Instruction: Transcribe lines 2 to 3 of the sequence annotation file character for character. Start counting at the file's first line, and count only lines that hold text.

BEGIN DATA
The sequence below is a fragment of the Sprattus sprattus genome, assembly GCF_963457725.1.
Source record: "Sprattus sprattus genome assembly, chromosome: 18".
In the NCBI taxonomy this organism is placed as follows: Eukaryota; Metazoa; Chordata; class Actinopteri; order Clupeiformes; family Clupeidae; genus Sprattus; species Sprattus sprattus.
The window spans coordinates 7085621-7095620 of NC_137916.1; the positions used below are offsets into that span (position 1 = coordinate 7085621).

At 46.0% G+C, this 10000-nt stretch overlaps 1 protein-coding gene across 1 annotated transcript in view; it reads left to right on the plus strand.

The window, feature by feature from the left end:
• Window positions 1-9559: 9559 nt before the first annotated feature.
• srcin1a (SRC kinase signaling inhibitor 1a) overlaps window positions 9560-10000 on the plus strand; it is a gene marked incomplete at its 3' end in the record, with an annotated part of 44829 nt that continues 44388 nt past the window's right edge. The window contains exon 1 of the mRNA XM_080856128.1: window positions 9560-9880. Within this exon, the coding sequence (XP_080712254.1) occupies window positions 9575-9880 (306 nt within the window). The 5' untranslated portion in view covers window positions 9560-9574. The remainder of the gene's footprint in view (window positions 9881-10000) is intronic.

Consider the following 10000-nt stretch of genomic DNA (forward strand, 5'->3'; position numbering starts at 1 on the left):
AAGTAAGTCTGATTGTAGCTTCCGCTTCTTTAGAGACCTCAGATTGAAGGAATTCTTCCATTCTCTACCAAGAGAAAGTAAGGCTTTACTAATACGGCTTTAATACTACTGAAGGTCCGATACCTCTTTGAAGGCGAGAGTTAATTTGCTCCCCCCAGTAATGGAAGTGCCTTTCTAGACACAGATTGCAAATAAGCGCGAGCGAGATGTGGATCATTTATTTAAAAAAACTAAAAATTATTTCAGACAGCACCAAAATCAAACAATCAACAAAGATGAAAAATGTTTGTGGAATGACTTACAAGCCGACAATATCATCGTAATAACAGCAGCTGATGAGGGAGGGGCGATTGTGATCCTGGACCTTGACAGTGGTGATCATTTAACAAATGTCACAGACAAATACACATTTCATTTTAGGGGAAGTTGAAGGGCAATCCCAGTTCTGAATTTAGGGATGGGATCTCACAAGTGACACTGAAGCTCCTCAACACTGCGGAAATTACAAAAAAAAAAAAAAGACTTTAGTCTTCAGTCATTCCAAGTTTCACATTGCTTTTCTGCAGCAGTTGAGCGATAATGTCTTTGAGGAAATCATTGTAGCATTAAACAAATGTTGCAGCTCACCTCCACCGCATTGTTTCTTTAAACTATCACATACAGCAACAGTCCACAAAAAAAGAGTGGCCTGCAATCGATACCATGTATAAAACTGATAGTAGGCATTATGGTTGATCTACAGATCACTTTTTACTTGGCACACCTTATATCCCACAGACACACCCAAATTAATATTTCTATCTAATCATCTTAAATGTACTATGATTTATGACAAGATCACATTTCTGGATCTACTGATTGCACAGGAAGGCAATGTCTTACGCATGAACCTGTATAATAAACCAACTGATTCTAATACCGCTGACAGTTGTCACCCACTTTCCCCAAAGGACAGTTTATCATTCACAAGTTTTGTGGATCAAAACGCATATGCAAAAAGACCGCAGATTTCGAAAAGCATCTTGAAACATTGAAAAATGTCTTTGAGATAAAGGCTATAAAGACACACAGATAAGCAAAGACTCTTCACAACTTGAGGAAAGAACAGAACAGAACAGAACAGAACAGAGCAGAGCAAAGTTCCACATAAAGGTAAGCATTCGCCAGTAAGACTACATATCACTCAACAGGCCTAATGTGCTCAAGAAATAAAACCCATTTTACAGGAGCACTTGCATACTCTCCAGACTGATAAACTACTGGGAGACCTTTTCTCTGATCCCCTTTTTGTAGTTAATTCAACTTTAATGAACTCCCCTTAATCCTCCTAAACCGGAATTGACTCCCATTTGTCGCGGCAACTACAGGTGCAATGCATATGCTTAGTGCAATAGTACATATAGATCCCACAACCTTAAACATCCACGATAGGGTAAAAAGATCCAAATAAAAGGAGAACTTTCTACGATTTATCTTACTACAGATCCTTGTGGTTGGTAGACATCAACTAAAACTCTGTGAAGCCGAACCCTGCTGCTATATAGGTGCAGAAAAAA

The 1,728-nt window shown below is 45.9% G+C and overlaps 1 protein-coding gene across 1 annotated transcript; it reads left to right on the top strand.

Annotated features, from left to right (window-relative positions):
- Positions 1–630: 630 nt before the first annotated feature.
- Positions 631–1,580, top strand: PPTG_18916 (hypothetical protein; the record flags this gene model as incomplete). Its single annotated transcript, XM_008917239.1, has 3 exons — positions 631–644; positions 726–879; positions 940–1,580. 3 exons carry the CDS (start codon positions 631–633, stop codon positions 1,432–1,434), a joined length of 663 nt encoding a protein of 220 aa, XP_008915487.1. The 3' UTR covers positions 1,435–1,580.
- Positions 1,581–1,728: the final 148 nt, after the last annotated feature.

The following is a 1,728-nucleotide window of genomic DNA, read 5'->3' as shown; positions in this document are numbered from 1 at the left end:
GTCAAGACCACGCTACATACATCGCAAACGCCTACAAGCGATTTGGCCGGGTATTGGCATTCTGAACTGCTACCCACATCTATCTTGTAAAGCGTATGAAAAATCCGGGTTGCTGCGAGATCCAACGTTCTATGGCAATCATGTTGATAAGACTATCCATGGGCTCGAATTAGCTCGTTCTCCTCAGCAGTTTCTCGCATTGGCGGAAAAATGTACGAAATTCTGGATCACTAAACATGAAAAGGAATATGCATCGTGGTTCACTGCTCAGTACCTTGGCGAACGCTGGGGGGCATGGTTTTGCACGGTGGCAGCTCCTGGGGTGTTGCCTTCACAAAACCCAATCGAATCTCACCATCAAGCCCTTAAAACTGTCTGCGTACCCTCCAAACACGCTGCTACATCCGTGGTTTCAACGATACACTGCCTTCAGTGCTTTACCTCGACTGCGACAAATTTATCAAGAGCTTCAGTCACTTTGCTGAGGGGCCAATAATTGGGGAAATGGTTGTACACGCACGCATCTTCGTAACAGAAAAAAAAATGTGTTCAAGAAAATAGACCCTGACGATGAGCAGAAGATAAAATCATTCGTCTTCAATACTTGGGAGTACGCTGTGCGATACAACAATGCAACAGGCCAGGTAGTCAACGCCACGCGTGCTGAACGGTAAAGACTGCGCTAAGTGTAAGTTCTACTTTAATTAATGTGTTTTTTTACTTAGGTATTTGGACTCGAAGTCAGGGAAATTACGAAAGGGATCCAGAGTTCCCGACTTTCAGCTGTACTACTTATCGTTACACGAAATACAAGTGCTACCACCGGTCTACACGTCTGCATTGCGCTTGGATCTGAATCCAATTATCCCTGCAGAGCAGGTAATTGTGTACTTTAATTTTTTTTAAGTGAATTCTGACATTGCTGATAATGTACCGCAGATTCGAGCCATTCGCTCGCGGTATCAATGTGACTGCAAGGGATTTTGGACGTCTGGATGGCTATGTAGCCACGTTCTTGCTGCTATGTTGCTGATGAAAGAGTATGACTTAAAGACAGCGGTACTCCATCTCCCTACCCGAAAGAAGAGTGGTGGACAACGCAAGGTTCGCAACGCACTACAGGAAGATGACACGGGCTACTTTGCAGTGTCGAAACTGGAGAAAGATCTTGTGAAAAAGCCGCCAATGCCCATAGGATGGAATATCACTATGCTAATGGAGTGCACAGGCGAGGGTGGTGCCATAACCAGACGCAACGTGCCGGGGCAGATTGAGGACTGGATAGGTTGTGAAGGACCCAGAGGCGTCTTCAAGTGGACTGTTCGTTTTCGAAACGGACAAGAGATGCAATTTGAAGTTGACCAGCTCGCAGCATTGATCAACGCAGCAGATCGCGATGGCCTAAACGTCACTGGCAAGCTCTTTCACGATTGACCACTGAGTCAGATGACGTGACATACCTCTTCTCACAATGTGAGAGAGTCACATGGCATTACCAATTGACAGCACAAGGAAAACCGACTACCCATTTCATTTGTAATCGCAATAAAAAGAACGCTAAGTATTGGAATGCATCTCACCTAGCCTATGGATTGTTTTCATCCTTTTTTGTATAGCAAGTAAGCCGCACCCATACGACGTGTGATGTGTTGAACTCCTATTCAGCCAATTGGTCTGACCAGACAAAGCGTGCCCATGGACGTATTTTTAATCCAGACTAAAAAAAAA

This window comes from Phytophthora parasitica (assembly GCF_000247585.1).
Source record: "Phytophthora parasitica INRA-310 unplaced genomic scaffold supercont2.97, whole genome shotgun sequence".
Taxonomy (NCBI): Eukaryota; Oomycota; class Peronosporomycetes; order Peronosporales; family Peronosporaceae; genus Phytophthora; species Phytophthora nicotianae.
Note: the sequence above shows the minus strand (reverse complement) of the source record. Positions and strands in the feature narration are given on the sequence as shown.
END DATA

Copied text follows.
Source record: "Sprattus sprattus genome assembly, chromosome: 18".
In the NCBI taxonomy this organism is placed as follows: Eukaryota; Metazoa; Chordata; class Actinopteri; order Clupeiformes; family Clupeidae; genus Sprattus; species Sprattus sprattus.